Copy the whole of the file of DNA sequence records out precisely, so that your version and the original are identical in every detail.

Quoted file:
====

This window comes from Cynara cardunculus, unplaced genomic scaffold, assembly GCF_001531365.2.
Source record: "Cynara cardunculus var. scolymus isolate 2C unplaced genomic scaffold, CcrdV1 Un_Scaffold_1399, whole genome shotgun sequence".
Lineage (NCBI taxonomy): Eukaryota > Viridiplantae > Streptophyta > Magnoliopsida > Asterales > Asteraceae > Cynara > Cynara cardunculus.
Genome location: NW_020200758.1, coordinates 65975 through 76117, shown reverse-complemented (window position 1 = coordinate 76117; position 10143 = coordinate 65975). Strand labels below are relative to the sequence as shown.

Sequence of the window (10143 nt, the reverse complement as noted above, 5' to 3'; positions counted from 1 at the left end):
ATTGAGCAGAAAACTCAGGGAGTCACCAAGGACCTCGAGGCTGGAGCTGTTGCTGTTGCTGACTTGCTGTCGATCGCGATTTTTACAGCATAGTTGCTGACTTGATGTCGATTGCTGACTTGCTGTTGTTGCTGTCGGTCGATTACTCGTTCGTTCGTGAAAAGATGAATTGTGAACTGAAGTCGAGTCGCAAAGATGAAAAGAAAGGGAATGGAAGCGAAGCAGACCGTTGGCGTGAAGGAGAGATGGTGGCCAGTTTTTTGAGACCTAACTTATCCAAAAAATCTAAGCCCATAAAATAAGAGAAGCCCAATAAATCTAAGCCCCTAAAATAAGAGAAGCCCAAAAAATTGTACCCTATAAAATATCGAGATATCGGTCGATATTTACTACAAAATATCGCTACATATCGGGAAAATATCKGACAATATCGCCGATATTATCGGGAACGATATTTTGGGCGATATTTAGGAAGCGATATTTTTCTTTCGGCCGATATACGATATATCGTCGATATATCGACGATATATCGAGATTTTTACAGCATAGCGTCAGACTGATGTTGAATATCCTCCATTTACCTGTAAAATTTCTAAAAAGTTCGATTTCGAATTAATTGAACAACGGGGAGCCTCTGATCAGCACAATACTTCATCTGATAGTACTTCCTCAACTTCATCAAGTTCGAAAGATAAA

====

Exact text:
This window comes from Cynara cardunculus, unplaced genomic scaffold, assembly GCF_001531365.2.
Source record: "Cynara cardunculus var. scolymus isolate 2C unplaced genomic scaffold, CcrdV1 Un_Scaffold_1399, whole genome shotgun sequence".
Lineage (NCBI taxonomy): Eukaryota > Viridiplantae > Streptophyta > Magnoliopsida > Asterales > Asteraceae > Cynara > Cynara cardunculus.
Genome location: NW_020200758.1, coordinates 65975 through 76117, shown reverse-complemented (window position 1 = coordinate 76117; position 10143 = coordinate 65975). Strand labels below are relative to the sequence as shown.

Sequence of the window (10143 nt, the reverse complement as noted above, 5' to 3'; positions counted from 1 at the left end):
ATTGAGCAGAAAACTCAGGGAGTCACCAAGGACCTCGAGGCTGGAGCTGTTGCTGTTGCTGACTTGCTGTCGATCGCGATTTTTACAGCATAGTTGCTGACTTGATGTCGATTGCTGACTTGCTGTTGTTGCTGTCGGTCGATTACTCGTTCGTTCGTGAAAAGATGAATTGTGAACTGAAGTCGAGTCGCAAAGATGAAAAGAAAGGGAATGGAAGCGAAGCAGACCGTTGGCGTGAAGGAGAGATGGTGGCCAGTTTTTTGAGACCTAACTTATCCAAAAAATCTAAGCCCATAAAATAAGAGAAGCCCAATAAATCTAAGCCCCTAAAATAAGAGAAGCCCAAAAAATTGTACCCTATAAAATATCGAGATATCGGTCGATATTTACTACAAAATATCGCTACATATCGGGAAAATATCKGACAATATCGCCGATATTATCGGGAACGATATTTTGGGCGATATTTAGGAAGCGATATTTTTCTTTCGGCCGATATACGATATATCGTCGATATATCGACGATATATCGAGATTTTTACAGCATAGCGTCAGACTGATGTTGAATATCCTCCATTTACCTGTAAAATTTCTAAAAAGTTCGATTTCGAATTAATTGAACAACGGGGAGCCTCTGATCAGCACAATACTTCATCTGATAGTACTTCCTCAACTTCATCAAGTTCGAAAGATAAA